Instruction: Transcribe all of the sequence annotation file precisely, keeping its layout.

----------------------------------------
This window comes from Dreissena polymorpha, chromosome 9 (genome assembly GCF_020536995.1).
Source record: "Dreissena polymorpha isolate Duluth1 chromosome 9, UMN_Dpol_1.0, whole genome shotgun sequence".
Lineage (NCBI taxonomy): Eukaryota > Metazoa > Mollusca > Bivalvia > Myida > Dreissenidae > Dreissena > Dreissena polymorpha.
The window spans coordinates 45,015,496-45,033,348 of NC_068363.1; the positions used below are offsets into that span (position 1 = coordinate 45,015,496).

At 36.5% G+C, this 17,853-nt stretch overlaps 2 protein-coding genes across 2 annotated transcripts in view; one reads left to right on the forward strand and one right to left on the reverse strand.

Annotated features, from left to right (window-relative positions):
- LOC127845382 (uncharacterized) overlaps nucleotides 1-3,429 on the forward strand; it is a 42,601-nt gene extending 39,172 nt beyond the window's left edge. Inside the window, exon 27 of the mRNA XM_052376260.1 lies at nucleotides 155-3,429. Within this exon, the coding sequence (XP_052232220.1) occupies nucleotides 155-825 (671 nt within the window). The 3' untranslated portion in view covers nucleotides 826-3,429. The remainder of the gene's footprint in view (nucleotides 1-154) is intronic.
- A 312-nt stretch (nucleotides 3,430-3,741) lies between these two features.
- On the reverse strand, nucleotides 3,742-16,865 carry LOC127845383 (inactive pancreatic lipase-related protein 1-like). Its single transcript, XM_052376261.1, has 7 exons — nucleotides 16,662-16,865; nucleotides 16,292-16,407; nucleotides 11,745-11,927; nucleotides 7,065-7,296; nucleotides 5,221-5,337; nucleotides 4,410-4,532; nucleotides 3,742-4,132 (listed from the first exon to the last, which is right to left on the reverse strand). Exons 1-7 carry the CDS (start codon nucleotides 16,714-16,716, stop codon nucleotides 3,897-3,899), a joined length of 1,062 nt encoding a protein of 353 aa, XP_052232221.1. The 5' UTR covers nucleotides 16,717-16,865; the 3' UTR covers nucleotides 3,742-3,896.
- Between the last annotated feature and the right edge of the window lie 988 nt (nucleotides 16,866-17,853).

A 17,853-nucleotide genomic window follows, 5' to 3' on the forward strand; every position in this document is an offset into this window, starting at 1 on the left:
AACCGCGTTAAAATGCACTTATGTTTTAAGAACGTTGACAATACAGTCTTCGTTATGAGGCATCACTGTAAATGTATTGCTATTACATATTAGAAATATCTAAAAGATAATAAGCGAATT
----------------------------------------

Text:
This window comes from Dreissena polymorpha, chromosome 9 (genome assembly GCF_020536995.1).
Source record: "Dreissena polymorpha isolate Duluth1 chromosome 9, UMN_Dpol_1.0, whole genome shotgun sequence".
Lineage (NCBI taxonomy): Eukaryota > Metazoa > Mollusca > Bivalvia > Myida > Dreissenidae > Dreissena > Dreissena polymorpha.
The window spans coordinates 45,015,496-45,033,348 of NC_068363.1; the positions used below are offsets into that span (position 1 = coordinate 45,015,496).

At 36.5% G+C, this 17,853-nt stretch overlaps 2 protein-coding genes across 2 annotated transcripts in view; one reads left to right on the forward strand and one right to left on the reverse strand.

Annotated features, from left to right (window-relative positions):
- LOC127845382 (uncharacterized) overlaps nucleotides 1-3,429 on the forward strand; it is a 42,601-nt gene extending 39,172 nt beyond the window's left edge. Inside the window, exon 27 of the mRNA XM_052376260.1 lies at nucleotides 155-3,429. Within this exon, the coding sequence (XP_052232220.1) occupies nucleotides 155-825 (671 nt within the window). The 3' untranslated portion in view covers nucleotides 826-3,429. The remainder of the gene's footprint in view (nucleotides 1-154) is intronic.
- A 312-nt stretch (nucleotides 3,430-3,741) lies between these two features.
- On the reverse strand, nucleotides 3,742-16,865 carry LOC127845383 (inactive pancreatic lipase-related protein 1-like). Its single transcript, XM_052376261.1, has 7 exons — nucleotides 16,662-16,865; nucleotides 16,292-16,407; nucleotides 11,745-11,927; nucleotides 7,065-7,296; nucleotides 5,221-5,337; nucleotides 4,410-4,532; nucleotides 3,742-4,132 (listed from the first exon to the last, which is right to left on the reverse strand). Exons 1-7 carry the CDS (start codon nucleotides 16,714-16,716, stop codon nucleotides 3,897-3,899), a joined length of 1,062 nt encoding a protein of 353 aa, XP_052232221.1. The 5' UTR covers nucleotides 16,717-16,865; the 3' UTR covers nucleotides 3,742-3,896.
- Between the last annotated feature and the right edge of the window lie 988 nt (nucleotides 16,866-17,853).

A 17,853-nucleotide genomic window follows, 5' to 3' on the forward strand; every position in this document is an offset into this window, starting at 1 on the left:
AACCGCGTTAAAATGCACTTATGTTTTAAGAACGTTGACAATACAGTCTTCGTTATGAGGCATCACTGTAAATGTATTGCTATTACATATTAGAAATATCTAAAAGATAATAAGCGAATT